With proximity to various business centres and industrial clusters, good overall accessibility, affordable prices and planned infrastructure upgrades, Sohna is evolving as a key real estate destination for the working population of Gurugaram and surrounding regions.

Anuj Puri, Chairman – Anarock Property Consultants

After recognizing a massive gap of housing in India, the Union government had announced ‘Housing for All’ by 2022 in July 2015 to achieve the staggering target of bridging a gap of more 1.9 crore houses. 96% out of these are required for the Lower Income Groups (LIG) and Economically Weaker Sections (EWS) groups.

In India, while the population is growing at more than 2.1% every year and may touch 1.51 billion by 2030, growth in housing has been unable to keep the same pace. The Central and States governments are now contemplating many ways and means to provide access to housing for all.

Affordable housing will not only fill the housing gap but be the next major economic growth driver by creating more than 2 million jobs during the period till 2022. To fill the massive gap of affordable housing in India, the government has come up with a spate of many initiatives:

  • To encourage the PPP (Public Private Partnerships) module which can amplify affordable housing, the Union Budget 2016-17 announced that developers would be exempt from paying tax on profits in this segment for five years starting 2016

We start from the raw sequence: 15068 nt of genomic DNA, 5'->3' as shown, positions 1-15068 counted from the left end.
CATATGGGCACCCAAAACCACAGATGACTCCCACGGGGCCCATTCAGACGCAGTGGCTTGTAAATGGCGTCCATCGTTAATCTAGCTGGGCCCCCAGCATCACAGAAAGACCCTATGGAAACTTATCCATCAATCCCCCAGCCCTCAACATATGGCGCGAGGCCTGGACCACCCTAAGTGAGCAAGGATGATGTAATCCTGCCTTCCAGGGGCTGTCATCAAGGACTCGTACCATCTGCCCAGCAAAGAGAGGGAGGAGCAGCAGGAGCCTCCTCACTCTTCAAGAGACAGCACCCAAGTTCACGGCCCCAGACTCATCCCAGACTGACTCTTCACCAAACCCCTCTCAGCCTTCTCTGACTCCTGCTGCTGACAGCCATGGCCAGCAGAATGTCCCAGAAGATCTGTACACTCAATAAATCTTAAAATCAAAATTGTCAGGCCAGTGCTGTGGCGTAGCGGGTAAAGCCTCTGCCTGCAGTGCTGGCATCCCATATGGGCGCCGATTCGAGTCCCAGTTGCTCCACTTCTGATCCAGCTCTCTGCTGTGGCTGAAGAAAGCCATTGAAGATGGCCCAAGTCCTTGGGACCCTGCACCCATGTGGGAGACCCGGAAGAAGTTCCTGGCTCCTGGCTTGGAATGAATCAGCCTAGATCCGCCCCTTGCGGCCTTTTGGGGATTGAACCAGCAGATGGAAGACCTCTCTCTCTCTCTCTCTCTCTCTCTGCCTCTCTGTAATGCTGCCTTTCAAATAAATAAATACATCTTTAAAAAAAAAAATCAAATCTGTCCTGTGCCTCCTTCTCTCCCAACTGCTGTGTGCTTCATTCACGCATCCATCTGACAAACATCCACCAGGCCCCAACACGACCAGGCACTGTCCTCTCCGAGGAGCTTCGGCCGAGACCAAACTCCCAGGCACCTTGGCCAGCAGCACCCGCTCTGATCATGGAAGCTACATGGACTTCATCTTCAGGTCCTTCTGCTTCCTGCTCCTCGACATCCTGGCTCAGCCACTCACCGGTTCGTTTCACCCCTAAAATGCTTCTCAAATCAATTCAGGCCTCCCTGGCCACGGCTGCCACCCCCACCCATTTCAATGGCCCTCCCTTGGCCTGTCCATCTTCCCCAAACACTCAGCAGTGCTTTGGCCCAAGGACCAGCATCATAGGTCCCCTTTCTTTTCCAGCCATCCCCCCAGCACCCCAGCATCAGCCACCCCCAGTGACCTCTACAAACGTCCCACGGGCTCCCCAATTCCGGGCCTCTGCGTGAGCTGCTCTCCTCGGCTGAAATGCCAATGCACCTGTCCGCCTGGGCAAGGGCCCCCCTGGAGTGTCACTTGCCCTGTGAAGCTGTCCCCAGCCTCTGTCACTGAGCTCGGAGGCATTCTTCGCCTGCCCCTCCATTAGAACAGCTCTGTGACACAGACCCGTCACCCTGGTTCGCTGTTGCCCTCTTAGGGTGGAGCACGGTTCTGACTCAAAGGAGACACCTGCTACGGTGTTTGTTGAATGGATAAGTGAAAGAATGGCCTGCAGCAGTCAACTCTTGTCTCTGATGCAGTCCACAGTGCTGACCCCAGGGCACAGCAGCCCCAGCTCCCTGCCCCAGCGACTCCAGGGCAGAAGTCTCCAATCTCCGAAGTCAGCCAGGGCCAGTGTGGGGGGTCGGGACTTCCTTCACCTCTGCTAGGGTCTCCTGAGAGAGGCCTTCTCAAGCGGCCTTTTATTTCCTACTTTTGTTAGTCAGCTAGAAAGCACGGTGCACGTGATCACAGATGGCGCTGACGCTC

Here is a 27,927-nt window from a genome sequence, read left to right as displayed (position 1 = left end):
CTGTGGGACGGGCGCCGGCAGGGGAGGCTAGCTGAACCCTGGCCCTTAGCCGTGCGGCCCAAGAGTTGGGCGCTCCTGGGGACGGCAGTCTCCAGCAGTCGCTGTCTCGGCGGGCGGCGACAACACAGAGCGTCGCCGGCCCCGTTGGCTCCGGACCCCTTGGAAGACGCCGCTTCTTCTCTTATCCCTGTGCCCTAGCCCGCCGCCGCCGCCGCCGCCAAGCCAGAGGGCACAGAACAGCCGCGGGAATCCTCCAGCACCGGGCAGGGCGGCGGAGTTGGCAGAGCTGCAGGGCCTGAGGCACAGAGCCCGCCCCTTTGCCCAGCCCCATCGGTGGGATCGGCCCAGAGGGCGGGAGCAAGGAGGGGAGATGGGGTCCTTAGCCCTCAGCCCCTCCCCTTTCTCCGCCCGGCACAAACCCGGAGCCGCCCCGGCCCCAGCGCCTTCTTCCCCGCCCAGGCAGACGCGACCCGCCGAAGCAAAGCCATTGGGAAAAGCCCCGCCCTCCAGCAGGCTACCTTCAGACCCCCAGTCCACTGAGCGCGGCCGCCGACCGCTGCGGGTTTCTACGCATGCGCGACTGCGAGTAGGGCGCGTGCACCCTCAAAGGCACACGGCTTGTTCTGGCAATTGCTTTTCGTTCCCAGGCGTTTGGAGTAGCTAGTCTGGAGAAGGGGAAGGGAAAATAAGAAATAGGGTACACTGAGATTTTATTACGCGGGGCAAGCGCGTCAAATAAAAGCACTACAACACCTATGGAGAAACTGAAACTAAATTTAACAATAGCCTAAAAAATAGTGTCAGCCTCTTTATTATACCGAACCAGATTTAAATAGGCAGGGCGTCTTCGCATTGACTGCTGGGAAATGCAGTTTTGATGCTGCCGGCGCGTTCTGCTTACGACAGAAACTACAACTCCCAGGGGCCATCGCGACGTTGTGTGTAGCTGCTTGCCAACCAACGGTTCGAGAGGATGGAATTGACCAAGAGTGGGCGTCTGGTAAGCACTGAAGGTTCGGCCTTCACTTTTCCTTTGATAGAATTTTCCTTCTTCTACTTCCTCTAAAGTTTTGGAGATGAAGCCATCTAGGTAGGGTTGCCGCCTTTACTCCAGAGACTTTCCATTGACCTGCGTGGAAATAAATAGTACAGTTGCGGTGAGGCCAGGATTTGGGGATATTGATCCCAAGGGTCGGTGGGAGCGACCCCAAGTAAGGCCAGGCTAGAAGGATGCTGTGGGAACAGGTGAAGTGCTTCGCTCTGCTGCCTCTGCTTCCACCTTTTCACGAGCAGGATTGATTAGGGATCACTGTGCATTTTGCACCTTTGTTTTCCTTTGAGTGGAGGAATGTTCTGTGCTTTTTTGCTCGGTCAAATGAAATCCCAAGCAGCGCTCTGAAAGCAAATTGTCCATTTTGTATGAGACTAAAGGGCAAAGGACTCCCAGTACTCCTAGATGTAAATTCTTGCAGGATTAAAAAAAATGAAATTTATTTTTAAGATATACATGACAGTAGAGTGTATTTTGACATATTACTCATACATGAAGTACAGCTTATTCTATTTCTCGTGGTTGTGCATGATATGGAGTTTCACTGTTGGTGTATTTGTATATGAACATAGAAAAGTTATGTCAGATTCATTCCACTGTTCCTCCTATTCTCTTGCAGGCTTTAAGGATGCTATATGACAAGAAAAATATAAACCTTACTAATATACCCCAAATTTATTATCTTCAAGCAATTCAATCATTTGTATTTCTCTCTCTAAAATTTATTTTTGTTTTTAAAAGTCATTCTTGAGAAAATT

• The Government has increased the time limit to complete affordable housing projects from 3 to 5 years.

Anuj Puri, Chairman – Anarock Property Consultants

In the 71 years since India gained independence, the country’s real estate market has changed tremendously. While it has not always been consumer-favouring throughout this period, it is certainly so today.

The country’s cities have expanded, new economic drivers have come in and jobs are being created at all levels. Likewise, appropriate housing is now being created for all income levels.

The current Government has taken the needs of the people to heart and deployed various policy initiatives to ensure that homeownership becomes affordable and desirable.

Anuj Puri, Chairman – ANAROCK Property Consultants Pvt. Ltd.

Affordable housing is not just about providing homes to the lower-income strata of society, though that is what the Modi government’s avowed intention behind the ‘Housing for All by 2022‘ doubtlessly is.

Affordable housing creation also has a direct and favourable correlation with the nation’s economy, as well as most other real estate segments. Housing for lower-income wage earners increases the economic strength of any city or region, as it attracts inward migration which creates a bigger manpower pool.

This, in turn, boosts the viability of opening up industries and businesses in the region, translating into more demand for commercial real estate spaces. Formal and informal retail is also attracted to residential catchments, translating into consummate demand for retail spaces in and around such catchments.

Finally, affordable housing in India coexists quite benevolently and beneficially with mid-income housing, as the middle class invariably depends on the services of lower-income earners to keep its show going, so to speak.

In cities like Mumbai, lower-income housing existing alongside the super-expensive abodes of ultra-HNIs is also not considered an anomaly.